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MUMBAI - Last October, Aishwarya Bachchan grappled with a tough choice. The Bollywood star could either stay in Los Angeles to pursue a lead role in Will Smith's new film, Seven Pounds, or she could return home to Mumbai to celebrate Karva Chauth, a day-long ceremonial fast that some married Hindu women observe as a prayer for their husband's health and long life.
Ultimately Bachchan chose to return to Mumbai and starve with a smile. National television channels covered her first Karva Chauth as headline news.
Two months later she shrugged off her loss in an interview. "You do what you have to do," she said. "Feeling torn and thereby unhappy, confused or guilty is not something I want. So you make your choices and go with it. You get some and some you don't."
This month Bachchan brings some of that clarity and traditionalism to a role she was born to play: that of Queen Jodhaa in the sumptuous-looking historical drama Jodhaa Akbar. The R70million film is one of Bollywood's biggest productions this year. It will be released worldwide today, in more than 115 theatres in the US alone, making it the biggest American release ever for a Hindi film.
Jodhaa Akbar focuses on that quintessentially Indian subject: arranged marriage. Set in the 16th century, it explores the marriage between the great Mughal emperor, Akbar, a Muslim, and his Hindu wife Jodhaa.
Historians have described the union as a political alliance, but in the hands of Ashutosh Gowariker, the film's director, the story has become "an epic romance with its share of battles, harem politics and intrigue" - he said in a phone interview. Gowariker isn't claiming factual accuracy but insists the film is "embedded in historical truth".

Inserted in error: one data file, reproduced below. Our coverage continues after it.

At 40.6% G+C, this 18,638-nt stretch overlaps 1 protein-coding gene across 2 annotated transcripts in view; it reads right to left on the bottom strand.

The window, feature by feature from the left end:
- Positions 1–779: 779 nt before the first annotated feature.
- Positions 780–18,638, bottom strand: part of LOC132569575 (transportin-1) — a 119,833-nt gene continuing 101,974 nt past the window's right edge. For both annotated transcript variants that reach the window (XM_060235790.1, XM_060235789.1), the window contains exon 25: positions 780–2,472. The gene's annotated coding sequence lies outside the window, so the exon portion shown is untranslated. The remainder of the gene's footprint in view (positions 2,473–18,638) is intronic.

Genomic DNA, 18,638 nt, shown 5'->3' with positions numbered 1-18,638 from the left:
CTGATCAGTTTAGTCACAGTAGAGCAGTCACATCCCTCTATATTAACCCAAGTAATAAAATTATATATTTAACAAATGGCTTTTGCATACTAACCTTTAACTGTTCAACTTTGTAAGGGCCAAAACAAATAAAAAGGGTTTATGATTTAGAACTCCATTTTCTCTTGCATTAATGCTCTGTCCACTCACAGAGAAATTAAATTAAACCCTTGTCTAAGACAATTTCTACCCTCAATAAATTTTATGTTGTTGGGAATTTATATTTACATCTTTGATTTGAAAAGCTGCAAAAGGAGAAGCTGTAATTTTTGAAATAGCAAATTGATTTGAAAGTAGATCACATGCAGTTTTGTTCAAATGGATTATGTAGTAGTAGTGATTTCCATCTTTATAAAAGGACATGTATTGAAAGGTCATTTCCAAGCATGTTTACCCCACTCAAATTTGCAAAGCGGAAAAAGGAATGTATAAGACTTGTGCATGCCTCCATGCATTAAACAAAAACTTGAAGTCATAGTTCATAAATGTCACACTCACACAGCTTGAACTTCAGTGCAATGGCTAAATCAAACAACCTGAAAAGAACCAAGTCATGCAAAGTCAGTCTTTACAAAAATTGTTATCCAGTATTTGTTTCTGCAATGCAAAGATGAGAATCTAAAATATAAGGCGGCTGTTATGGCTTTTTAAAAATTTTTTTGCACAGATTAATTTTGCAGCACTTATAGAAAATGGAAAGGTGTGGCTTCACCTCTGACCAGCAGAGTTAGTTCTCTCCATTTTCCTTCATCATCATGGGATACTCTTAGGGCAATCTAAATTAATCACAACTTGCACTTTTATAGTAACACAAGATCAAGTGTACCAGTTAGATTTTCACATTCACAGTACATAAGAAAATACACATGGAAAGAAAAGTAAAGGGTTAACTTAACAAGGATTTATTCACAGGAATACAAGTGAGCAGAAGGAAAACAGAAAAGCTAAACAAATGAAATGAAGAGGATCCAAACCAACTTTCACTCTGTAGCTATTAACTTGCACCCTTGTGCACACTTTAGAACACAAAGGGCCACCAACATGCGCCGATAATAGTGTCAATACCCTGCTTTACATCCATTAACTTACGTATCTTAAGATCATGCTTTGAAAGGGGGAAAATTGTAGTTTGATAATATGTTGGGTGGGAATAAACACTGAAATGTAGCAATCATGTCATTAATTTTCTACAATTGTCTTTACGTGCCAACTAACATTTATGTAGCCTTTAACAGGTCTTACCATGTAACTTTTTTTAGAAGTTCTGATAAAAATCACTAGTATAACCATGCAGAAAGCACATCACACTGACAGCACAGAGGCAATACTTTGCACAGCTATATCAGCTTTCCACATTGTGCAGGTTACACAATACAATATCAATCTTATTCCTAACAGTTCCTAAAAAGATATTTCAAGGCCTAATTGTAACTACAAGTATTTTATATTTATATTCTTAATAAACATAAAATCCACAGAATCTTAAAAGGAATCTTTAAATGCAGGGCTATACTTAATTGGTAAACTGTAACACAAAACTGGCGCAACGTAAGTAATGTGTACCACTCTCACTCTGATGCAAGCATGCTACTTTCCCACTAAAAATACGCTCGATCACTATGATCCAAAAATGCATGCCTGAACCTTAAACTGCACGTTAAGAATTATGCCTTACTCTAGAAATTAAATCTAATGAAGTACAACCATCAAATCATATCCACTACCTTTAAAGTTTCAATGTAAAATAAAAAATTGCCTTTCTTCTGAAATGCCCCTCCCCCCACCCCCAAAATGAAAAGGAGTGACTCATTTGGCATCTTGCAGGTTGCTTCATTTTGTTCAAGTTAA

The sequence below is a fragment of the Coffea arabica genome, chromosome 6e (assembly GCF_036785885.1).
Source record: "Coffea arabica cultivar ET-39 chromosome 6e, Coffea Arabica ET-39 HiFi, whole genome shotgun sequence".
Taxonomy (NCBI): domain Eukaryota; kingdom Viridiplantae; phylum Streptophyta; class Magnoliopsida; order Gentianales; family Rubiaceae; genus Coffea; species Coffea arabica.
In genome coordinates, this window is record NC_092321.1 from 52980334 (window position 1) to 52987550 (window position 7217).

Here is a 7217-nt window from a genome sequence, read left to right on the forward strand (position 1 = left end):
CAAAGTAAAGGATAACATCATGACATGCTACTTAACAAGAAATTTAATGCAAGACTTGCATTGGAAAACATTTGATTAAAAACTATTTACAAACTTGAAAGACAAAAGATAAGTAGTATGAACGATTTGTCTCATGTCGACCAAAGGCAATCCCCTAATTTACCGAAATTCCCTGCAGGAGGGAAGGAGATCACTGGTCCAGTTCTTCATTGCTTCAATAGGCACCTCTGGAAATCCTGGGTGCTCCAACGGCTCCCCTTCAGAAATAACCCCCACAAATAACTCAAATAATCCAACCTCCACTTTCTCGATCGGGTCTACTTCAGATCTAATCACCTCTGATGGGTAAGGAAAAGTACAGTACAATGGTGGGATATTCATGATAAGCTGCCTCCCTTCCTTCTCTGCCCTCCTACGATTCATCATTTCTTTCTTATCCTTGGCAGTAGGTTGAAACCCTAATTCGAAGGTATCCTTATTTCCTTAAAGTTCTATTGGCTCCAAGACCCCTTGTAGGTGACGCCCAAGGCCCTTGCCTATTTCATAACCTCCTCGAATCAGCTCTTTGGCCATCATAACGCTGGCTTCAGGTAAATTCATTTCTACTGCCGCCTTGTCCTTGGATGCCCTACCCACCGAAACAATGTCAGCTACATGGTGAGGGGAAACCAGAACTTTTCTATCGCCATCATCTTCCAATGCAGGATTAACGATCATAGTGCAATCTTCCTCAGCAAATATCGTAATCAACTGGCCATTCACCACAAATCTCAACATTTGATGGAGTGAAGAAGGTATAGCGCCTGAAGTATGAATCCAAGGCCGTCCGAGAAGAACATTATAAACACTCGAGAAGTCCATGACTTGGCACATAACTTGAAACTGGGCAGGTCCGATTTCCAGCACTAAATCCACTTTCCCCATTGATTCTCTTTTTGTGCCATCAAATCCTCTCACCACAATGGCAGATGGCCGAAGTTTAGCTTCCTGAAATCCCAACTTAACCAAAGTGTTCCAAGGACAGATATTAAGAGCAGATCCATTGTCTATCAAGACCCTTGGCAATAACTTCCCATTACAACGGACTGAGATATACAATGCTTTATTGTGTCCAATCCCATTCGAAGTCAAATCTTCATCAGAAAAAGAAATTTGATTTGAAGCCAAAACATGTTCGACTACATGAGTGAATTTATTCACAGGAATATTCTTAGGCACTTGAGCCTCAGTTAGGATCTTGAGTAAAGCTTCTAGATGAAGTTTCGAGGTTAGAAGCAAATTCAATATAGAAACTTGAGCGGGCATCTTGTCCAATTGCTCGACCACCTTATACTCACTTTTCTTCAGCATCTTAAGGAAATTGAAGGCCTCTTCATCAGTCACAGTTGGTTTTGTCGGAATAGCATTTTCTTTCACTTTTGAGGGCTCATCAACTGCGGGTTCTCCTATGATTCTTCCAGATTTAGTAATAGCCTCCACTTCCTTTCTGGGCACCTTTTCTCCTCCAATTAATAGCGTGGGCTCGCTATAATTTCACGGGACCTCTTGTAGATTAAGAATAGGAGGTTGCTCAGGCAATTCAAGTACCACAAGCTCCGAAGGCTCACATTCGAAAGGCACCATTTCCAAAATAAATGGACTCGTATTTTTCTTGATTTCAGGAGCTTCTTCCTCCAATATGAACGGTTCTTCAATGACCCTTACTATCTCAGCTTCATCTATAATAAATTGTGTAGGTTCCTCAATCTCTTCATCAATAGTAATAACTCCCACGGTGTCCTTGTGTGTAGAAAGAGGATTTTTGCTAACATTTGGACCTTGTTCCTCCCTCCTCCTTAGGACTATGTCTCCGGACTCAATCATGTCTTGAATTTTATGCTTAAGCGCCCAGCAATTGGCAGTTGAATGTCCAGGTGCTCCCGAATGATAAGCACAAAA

He cast Bachchan as the queen because "Aishwarya is a comic book princess with a certain dignity, elegance and sense of purity".
For the role of Akbar, Gowariker wanted someone with "the physique of a warrior and the face of a romantic", and selected another Bollywood superstar, Hrithik Roshan.
Gowariker described it as a dream cast, which, at least as far as box office appeal goes, seems accurate. Both actors are "beautiful", and are consummate superstars. With their ethnically indeterminate looks and impeccable English, Bachchan and Roshan could be India's first international movie stars.
Bachchan has made progress in that direction. She is the international face of L'Oreal and Longines, and always a glamorous presence at the Cannes Film Festival.
In 2004 she made Time magazine's 100 most influential people.
So far Bachchan's international projects have sputtered commercially and critically, but with her high-profile marriage, A-list brand endorsements and plum Hindi film projects, she continues to generate global attention. - Reuters